Briefings: Wins and Losses in First Ruling on Moss Lawsuit against Sarno…
The city of Springfield successfully whittled down the claims former mayoral aide Darryl Moss has alleged, but the meat of the suit endures. Moss, who held multiple roles in Mayor Domenic Sarno’s office, was shown the door after a controversial Facebook post. After filing with the Massachusetts Commission Against Discrimination, he sued in court. Moss’s July 12 complaint included seven counts, including three employment discrimination claims, against Sarno and by extension the city.
The city targeted four counts—negligence, breach of contract, defamation, and, ostensibly, First Amendment violations—for dismissal. The city’s motion sought to knock out these non-discrimination counts because Moss had supposedly failed to allege enough facts to legally sustain the claims. Hampden Superior Court Judge Jane Mulqueen sided with the city on three of the four claims.
The city’s motion is an early action in litigation. Not surprisingly, the judge’s ruling is concise and avoids nearly any discussion outside the alleged facts and applicable law. The claim Mulqueen sustained pertained to negligence.
Moss’s attorney did not comment on the ruling. An attorney for Springfield and the mayor declined to comment citing city policy to not speak on pending litigation.
Moss claimed the city’s investigation of his conduct was negligent in its execution and thus he suffered damages. The city counters that this was a discretionary policymaking function that is exempt from litigation. Mulqueen rejected the city’s argument. While the city’s investigation was discretionary, the exception was narrow.
“Whether or not to investigate an employee’s private post to social media is not discretionary conduct involving policy making or planning, and not the type of decision the narrow discretionary function exception was designed to protect from liability,” she writes in her opinion. Employee management was not policy making or other activity the exception covered.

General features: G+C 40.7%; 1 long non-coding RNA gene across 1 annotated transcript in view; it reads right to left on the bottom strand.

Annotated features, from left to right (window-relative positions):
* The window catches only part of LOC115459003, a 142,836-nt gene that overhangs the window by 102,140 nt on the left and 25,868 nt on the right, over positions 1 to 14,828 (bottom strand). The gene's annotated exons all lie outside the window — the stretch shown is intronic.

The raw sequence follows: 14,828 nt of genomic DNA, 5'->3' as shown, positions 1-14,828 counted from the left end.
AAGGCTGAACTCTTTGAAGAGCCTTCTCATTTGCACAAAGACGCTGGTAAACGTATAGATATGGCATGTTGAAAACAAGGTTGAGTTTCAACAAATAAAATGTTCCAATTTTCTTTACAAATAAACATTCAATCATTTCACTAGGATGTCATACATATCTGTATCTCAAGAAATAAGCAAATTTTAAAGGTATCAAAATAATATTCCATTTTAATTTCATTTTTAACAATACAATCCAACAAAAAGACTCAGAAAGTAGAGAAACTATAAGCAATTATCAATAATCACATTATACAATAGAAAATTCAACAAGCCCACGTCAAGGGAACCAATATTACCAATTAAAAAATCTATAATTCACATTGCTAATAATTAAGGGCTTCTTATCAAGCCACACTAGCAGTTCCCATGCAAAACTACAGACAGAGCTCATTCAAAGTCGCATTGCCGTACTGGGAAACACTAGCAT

The city had more success against Moss’s breach of contract and defamation claims. Moss had argued that the city’s employee policy manual constituted a contract and Sarno violated it by not using progressive discipline against his aide. At this stage of litigation, Mulqueen found, the court was not in a position to deem the manual a contract or not. But even assuming it was, the claim could not stand.
The use of progressive discipline for employees was itself discretionary, she wrote, citing the policy’s own use of the word “may.”
Moss’s claim of defamation appeared to be a bit flimsier in the court’s eyes. It lacked the kind of specificity courts demand when imposing penalties for uttering false statements.
“Nowhere in the complain does Mass state exactly what Sarno said, when he made the allegedly defamatory statements, to whom he made them, or otherwise how such statements were published,” Mulqueen writes. “At most, Moss alleges that at some unspecified point, Sarno ‘stated to the media that Plaintiff’s social media postings advocated violence.’”
In other words, the court found Sarno’s statement is not disprovable.
The final count that the court dismissed alleged that Sarno violated Moss’s free speech rights. However, the court explicitly did not dismiss this claim with prejudice. Moss had alleged a claim arising directly from the state and federal rights to speech, but no such thing exists. Rather, plaintiffs must file such claims under the Massachusetts Civil Rights Act.
Moss appears likely to do so. However, the survival of the negligence claim may have potential if anything further develops during discovery.
Still, his case under employment discrimination laws will remain his strongest for now. In reciting the allegations, the judge notes Moss’s claim that a white employee did not experience termination for a social media post. If true and the facts are substantially similar, it may be what checkmates Sarno.